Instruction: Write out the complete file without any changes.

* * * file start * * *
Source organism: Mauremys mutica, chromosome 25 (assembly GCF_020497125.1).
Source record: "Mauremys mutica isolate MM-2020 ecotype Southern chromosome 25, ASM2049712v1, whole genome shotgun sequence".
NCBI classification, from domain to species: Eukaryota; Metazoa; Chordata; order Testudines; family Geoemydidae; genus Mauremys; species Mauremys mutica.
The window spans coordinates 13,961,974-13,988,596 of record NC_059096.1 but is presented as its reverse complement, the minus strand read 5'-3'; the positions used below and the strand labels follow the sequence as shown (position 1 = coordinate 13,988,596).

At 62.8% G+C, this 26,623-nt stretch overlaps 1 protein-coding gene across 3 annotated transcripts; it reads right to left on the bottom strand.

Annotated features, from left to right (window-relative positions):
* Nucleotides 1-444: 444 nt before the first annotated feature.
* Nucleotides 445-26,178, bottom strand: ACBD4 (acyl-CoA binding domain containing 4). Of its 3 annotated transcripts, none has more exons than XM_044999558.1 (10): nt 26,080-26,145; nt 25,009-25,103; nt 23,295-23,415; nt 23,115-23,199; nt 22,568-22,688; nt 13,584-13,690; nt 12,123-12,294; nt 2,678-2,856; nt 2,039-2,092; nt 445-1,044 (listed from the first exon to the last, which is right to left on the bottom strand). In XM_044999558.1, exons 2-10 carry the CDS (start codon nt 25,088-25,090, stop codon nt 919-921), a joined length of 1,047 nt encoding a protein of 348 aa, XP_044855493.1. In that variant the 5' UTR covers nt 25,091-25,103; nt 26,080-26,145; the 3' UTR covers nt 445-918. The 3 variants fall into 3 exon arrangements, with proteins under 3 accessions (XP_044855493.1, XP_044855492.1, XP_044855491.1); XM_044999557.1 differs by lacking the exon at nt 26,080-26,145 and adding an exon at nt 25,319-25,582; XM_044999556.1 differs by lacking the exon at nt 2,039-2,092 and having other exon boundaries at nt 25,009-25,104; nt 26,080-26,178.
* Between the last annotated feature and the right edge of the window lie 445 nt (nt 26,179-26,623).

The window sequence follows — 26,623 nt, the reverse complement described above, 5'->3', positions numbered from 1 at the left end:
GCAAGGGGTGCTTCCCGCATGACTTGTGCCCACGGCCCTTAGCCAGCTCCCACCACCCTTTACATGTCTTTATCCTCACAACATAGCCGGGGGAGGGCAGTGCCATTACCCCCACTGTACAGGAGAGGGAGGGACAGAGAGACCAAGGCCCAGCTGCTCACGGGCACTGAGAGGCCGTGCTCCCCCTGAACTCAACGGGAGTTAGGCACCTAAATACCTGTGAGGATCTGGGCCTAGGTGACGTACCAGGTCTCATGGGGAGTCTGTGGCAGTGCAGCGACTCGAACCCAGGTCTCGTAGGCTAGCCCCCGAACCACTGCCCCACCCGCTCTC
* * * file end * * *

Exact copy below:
Source organism: Mauremys mutica, chromosome 25 (assembly GCF_020497125.1).
Source record: "Mauremys mutica isolate MM-2020 ecotype Southern chromosome 25, ASM2049712v1, whole genome shotgun sequence".
NCBI classification, from domain to species: Eukaryota; Metazoa; Chordata; order Testudines; family Geoemydidae; genus Mauremys; species Mauremys mutica.
The window spans coordinates 13,961,974-13,988,596 of record NC_059096.1 but is presented as its reverse complement, the minus strand read 5'-3'; the positions used below and the strand labels follow the sequence as shown (position 1 = coordinate 13,988,596).

At 62.8% G+C, this 26,623-nt stretch overlaps 1 protein-coding gene across 3 annotated transcripts; it reads right to left on the bottom strand.

Annotated features, from left to right (window-relative positions):
* Nucleotides 1-444: 444 nt before the first annotated feature.
* Nucleotides 445-26,178, bottom strand: ACBD4 (acyl-CoA binding domain containing 4). Of its 3 annotated transcripts, none has more exons than XM_044999558.1 (10): nt 26,080-26,145; nt 25,009-25,103; nt 23,295-23,415; nt 23,115-23,199; nt 22,568-22,688; nt 13,584-13,690; nt 12,123-12,294; nt 2,678-2,856; nt 2,039-2,092; nt 445-1,044 (listed from the first exon to the last, which is right to left on the bottom strand). In XM_044999558.1, exons 2-10 carry the CDS (start codon nt 25,088-25,090, stop codon nt 919-921), a joined length of 1,047 nt encoding a protein of 348 aa, XP_044855493.1. In that variant the 5' UTR covers nt 25,091-25,103; nt 26,080-26,145; the 3' UTR covers nt 445-918. The 3 variants fall into 3 exon arrangements, with proteins under 3 accessions (XP_044855493.1, XP_044855492.1, XP_044855491.1); XM_044999557.1 differs by lacking the exon at nt 26,080-26,145 and adding an exon at nt 25,319-25,582; XM_044999556.1 differs by lacking the exon at nt 2,039-2,092 and having other exon boundaries at nt 25,009-25,104; nt 26,080-26,178.
* Between the last annotated feature and the right edge of the window lie 445 nt (nt 26,179-26,623).

The window sequence follows — 26,623 nt, the reverse complement described above, 5'->3', positions numbered from 1 at the left end:
GCAAGGGGTGCTTCCCGCATGACTTGTGCCCACGGCCCTTAGCCAGCTCCCACCACCCTTTACATGTCTTTATCCTCACAACATAGCCGGGGGAGGGCAGTGCCATTACCCCCACTGTACAGGAGAGGGAGGGACAGAGAGACCAAGGCCCAGCTGCTCACGGGCACTGAGAGGCCGTGCTCCCCCTGAACTCAACGGGAGTTAGGCACCTAAATACCTGTGAGGATCTGGGCCTAGGTGACGTACCAGGTCTCATGGGGAGTCTGTGGCAGTGCAGCGACTCGAACCCAGGTCTCGTAGGCTAGCCCCCGAACCACTGCCCCACCCGCTCTC